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How Our „What We Know“ Articles Are Produced

 

This article appears in our new blog "Glass House," in which we provide a transparent look at how we make our journalistic decisions.

Lesen Sie die deutsche Version hier.

The truth is that we often know very little. In the case of significant, developing stories, we initially find ourselves confronted with more questions than answers -- whether it is the attack on the Charlie Hebdo editorial offices or the Bataclan concert hall in Paris, the attack in Nice, the shooting in Munich or, most recently, the attack in Berlin.

If you leave aside all of the media hype generated by the incident at the Christmas market at Kaiser Wilhelm Memorial Church in Berlin, if you ignore the speculation, the dismay and the opinions and concentrate solely on the facts, there isn't much left, even several days after the event: A semi-truck plowed through the lane of a Christmas market. Twelve people are dead, 45 are injured, some of them seriously. The perpetrator fled the scene. That is the core of what we know for sure.

Some time ago, ZEIT ONLINE developed a format to isolate these core facts in the case of rapidly developing events like a terror attack. We call it "What We Know." Other media outlets use similar formats, though each one follows different standards. That is one of the reasons why we are using this space to explain how we develop our "What We Know" articles.

The format is designed to provide a quick and easily understandable overview of the facts we know to be true -- and only those facts. It should be an anchor in the wave of rapid-fire reports. Those who become disoriented by the confusing and often contradictory information circulated during huge news events can always return to our "What We Know" article to find their bearings. Indeed, the article is not only helpful for our readers, but also for ZEIT ONLINE editors and reporters who are writing about the event.

The piece is written by a defined team of journalists, usually by our two investigative teams belonging to our online and print teams. As new facts come in or our knowledge of a certain aspect is expanded, that information is translated into English as quickly as possible. There may, however, be brief periods during which the English version lags behind the German version.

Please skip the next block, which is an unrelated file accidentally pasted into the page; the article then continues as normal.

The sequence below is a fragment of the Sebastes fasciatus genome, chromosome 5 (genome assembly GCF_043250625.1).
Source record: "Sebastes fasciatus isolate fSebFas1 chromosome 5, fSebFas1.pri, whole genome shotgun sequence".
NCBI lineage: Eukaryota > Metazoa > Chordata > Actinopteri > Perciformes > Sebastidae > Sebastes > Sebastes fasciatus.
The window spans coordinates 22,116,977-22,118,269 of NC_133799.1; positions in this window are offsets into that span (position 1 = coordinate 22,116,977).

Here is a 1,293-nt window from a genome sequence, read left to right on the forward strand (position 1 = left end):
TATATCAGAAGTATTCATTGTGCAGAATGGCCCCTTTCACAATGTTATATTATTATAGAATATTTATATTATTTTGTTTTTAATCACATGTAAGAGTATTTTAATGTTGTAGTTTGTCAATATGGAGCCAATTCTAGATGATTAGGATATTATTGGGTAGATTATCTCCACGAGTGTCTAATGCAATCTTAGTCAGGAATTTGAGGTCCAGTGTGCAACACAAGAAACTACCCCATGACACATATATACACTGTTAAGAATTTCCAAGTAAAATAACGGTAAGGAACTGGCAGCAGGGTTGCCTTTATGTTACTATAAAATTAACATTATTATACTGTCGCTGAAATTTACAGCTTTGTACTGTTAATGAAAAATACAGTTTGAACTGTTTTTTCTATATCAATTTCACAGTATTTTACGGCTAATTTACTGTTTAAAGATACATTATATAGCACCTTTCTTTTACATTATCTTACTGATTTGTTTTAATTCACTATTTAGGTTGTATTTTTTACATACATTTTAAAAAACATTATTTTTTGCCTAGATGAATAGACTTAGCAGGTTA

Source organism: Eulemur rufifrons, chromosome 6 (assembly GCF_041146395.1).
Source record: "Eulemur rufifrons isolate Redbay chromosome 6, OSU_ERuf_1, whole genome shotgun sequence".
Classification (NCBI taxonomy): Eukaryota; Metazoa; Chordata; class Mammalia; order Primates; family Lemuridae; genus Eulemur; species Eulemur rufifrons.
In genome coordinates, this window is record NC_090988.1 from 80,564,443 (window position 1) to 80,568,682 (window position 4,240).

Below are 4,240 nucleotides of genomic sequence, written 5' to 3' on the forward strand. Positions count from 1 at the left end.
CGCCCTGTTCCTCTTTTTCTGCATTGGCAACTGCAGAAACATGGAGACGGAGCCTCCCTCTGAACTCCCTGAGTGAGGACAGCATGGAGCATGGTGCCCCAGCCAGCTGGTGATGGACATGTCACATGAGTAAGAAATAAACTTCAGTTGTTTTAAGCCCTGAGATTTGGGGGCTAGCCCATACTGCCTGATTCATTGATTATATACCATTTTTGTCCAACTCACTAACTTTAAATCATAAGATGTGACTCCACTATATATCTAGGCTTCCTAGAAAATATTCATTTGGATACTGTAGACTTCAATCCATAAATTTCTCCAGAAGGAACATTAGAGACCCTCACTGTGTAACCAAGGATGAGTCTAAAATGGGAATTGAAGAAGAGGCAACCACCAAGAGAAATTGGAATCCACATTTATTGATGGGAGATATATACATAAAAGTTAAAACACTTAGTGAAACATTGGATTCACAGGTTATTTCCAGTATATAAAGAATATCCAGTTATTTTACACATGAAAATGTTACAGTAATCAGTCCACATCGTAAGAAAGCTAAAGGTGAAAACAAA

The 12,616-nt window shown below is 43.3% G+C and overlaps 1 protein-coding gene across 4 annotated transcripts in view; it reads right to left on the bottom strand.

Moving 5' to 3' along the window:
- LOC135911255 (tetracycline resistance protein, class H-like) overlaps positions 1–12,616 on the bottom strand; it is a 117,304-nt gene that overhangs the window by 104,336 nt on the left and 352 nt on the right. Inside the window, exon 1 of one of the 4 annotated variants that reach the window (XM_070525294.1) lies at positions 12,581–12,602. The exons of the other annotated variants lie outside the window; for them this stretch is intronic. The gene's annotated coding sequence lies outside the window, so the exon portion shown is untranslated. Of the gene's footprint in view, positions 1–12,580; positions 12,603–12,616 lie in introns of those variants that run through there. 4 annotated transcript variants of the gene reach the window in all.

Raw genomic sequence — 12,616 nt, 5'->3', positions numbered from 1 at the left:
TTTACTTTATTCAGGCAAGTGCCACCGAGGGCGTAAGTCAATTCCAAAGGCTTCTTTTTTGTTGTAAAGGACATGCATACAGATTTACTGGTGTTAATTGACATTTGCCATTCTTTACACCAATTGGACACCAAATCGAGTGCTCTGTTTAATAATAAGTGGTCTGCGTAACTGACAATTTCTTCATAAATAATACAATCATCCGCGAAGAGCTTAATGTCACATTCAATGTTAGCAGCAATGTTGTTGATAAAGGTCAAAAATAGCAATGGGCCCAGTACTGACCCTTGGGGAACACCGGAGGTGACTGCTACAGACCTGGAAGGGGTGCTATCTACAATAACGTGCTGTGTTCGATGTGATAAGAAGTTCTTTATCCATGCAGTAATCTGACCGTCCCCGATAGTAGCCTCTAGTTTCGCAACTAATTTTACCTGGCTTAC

We adhere to a clear set of rules when writing our "What We Know" articles:

1. Reliable Sources

Only those facts are included that we ourselves have been able to verify or which have been confirmed by two independent sources that we trust.

This simple ground rule explains why "What We Know" articles include very few elements early on. When a suspect was arrested on the night of the terrorist attack in Berlin, for example, we were extremely careful not to describe him as the driver of the truck. We also included nothing about his background for quite some time, even though several other outlets had already written about it. Some of the information was contradictory and we also weren't sure whether it was coming from a single source that all media outlets were using.

We too sought to learn more about the man that the police had arrested that night. Where was he from? How long had he already been in Germany? They were all facts that had been confirmed, but which, as soon became clear, were a dead-end. The police were unable to find a connection between the man and the crime.

2. No Conjectures

Rule No. 1 necessarily demands extremely clear language. In our "What We Know" articles, you will not find any conjecture whatsoever. Formulations like "The suspect could still be in Berlin" or "The man is thought to be 24 years old" only show that the information has, in fact, not been confirmed.

3. No Judgments

Our "What We Know" format is only for facts and not for judgments, assessments or evaluations. It is not a place for interpreting what the incident might mean. It doesn't include efforts at analysis by politicians or experts. We also don't include consequences that result from the incident, such as conclusions being drawn by the agencies involved.

4. As Much Transparency as Possible

We make it clear what we don't know for sure. If we feel it is reliable, we include information being reported by other media outlets or sources, but we clearly label it to indicate that we have not yet been able to confirm the information by way of an independent, second source. We only include such clearly labeled, unconfirmed information if it is potentially important to the reader's understanding of the event.

In addition to collecting facts about an incident, we also believe it is important to list the most important questions that haven't yet been answered.

As simple as these rules may sound, they aren't always easy to follow. What is confirmed knowledge and what parts of it are important?

Our "What We Know" articles are changing constantly. We delete those facts that are no longer relevant and add new ones as they are confirmed. Sometimes, they are mere details, such as when it became clear how the truck used in the Berlin attack entered the city and where it had been parked at what times.

If, however, there are no new facts that can be confirmed, the article may remain unchanged for an extended period of time. Accuracy is valued over speed. It may seem at times as though we aren't aggressively pursuing the story, and it might look initially as though we know nothing. But we nevertheless hope that this format can provide you, our readers, with orientation.